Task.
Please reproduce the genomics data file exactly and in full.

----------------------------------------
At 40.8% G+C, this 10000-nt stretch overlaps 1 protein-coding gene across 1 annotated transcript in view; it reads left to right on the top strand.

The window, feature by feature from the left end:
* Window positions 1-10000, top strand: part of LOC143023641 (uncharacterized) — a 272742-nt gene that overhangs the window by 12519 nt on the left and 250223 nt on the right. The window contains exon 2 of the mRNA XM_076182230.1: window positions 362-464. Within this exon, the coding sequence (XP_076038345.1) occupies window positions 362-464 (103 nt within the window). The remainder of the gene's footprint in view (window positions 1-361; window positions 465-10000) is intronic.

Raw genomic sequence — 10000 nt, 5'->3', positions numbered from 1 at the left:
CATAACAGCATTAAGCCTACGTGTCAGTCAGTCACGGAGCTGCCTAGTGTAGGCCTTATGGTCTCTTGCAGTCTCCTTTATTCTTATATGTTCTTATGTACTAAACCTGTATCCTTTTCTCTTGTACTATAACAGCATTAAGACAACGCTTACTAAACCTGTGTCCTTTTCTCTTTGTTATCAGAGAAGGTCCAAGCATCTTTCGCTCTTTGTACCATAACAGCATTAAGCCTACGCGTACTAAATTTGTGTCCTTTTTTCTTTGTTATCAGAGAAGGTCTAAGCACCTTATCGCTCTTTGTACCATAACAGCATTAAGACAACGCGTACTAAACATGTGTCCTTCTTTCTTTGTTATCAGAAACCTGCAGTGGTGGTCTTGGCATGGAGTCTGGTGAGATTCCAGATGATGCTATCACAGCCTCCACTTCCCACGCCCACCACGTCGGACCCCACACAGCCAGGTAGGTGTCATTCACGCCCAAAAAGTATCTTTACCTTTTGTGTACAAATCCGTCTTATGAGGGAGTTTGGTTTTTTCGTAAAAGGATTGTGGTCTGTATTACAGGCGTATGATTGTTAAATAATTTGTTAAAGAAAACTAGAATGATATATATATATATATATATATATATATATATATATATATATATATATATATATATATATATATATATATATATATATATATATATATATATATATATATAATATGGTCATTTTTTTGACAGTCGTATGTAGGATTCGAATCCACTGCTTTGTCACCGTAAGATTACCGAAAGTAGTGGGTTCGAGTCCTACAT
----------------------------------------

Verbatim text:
At 40.8% G+C, this 10000-nt stretch overlaps 1 protein-coding gene across 1 annotated transcript in view; it reads left to right on the top strand.

The window, feature by feature from the left end:
* Window positions 1-10000, top strand: part of LOC143023641 (uncharacterized) — a 272742-nt gene that overhangs the window by 12519 nt on the left and 250223 nt on the right. The window contains exon 2 of the mRNA XM_076182230.1: window positions 362-464. Within this exon, the coding sequence (XP_076038345.1) occupies window positions 362-464 (103 nt within the window). The remainder of the gene's footprint in view (window positions 1-361; window positions 465-10000) is intronic.

Raw genomic sequence — 10000 nt, 5'->3', positions numbered from 1 at the left:
CATAACAGCATTAAGCCTACGTGTCAGTCAGTCACGGAGCTGCCTAGTGTAGGCCTTATGGTCTCTTGCAGTCTCCTTTATTCTTATATGTTCTTATGTACTAAACCTGTATCCTTTTCTCTTGTACTATAACAGCATTAAGACAACGCTTACTAAACCTGTGTCCTTTTCTCTTTGTTATCAGAGAAGGTCCAAGCATCTTTCGCTCTTTGTACCATAACAGCATTAAGCCTACGCGTACTAAATTTGTGTCCTTTTTTCTTTGTTATCAGAGAAGGTCTAAGCACCTTATCGCTCTTTGTACCATAACAGCATTAAGACAACGCGTACTAAACATGTGTCCTTCTTTCTTTGTTATCAGAAACCTGCAGTGGTGGTCTTGGCATGGAGTCTGGTGAGATTCCAGATGATGCTATCACAGCCTCCACTTCCCACGCCCACCACGTCGGACCCCACACAGCCAGGTAGGTGTCATTCACGCCCAAAAAGTATCTTTACCTTTTGTGTACAAATCCGTCTTATGAGGGAGTTTGGTTTTTTCGTAAAAGGATTGTGGTCTGTATTACAGGCGTATGATTGTTAAATAATTTGTTAAAGAAAACTAGAATGATATATATATATATATATATATATATATATATATATATATATATATATATATATATATATATATATATATATATATATATATATATATATATATATATATAATATGGTCATTTTTTTGACAGTCGTATGTAGGATTCGAATCCACTGCTTTGTCACCGTAAGATTACCGAAAGTAGTGGGTTCGAGTCCTACAT